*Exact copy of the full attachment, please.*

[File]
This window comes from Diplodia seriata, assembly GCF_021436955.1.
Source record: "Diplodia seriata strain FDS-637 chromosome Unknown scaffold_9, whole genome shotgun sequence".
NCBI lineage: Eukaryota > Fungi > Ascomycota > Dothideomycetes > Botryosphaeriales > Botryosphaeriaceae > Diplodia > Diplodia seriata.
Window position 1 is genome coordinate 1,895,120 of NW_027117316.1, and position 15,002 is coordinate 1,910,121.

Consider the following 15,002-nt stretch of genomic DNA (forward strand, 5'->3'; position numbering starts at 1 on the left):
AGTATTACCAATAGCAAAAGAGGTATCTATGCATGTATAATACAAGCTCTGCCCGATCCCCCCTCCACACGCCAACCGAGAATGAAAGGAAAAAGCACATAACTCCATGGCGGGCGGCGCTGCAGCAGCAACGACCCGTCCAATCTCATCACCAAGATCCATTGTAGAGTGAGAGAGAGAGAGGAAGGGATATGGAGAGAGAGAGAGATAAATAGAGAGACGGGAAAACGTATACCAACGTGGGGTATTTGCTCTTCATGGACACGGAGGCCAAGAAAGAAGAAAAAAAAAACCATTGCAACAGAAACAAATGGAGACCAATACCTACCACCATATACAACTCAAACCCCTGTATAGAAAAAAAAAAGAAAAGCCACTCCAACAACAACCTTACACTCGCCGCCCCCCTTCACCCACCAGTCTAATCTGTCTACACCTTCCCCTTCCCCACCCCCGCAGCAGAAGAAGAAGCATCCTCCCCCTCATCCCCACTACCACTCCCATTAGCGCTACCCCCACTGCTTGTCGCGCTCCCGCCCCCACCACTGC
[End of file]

This window comes from Diplodia seriata, assembly GCF_021436955.1.
Source record: "Diplodia seriata strain FDS-637 chromosome Unknown scaffold_9, whole genome shotgun sequence".
NCBI lineage: Eukaryota > Fungi > Ascomycota > Dothideomycetes > Botryosphaeriales > Botryosphaeriaceae > Diplodia > Diplodia seriata.
Window position 1 is genome coordinate 1,895,120 of NW_027117316.1, and position 15,002 is coordinate 1,910,121.

Consider the following 15,002-nt stretch of genomic DNA (forward strand, 5'->3'; position numbering starts at 1 on the left):
AGTATTACCAATAGCAAAAGAGGTATCTATGCATGTATAATACAAGCTCTGCCCGATCCCCCCTCCACACGCCAACCGAGAATGAAAGGAAAAAGCACATAACTCCATGGCGGGCGGCGCTGCAGCAGCAACGACCCGTCCAATCTCATCACCAAGATCCATTGTAGAGTGAGAGAGAGAGAGGAAGGGATATGGAGAGAGAGAGAGATAAATAGAGAGACGGGAAAACGTATACCAACGTGGGGTATTTGCTCTTCATGGACACGGAGGCCAAGAAAGAAGAAAAAAAAAACCATTGCAACAGAAACAAATGGAGACCAATACCTACCACCATATACAACTCAAACCCCTGTATAGAAAAAAAAAAGAAAAGCCACTCCAACAACAACCTTACACTCGCCGCCCCCCTTCACCCACCAGTCTAATCTGTCTACACCTTCCCCTTCCCCACCCCCGCAGCAGAAGAAGAAGCATCCTCCCCCTCATCCCCACTACCACTCCCATTAGCGCTACCCCCACTGCTTGTCGCGCTCCCGCCCCCACCACTGC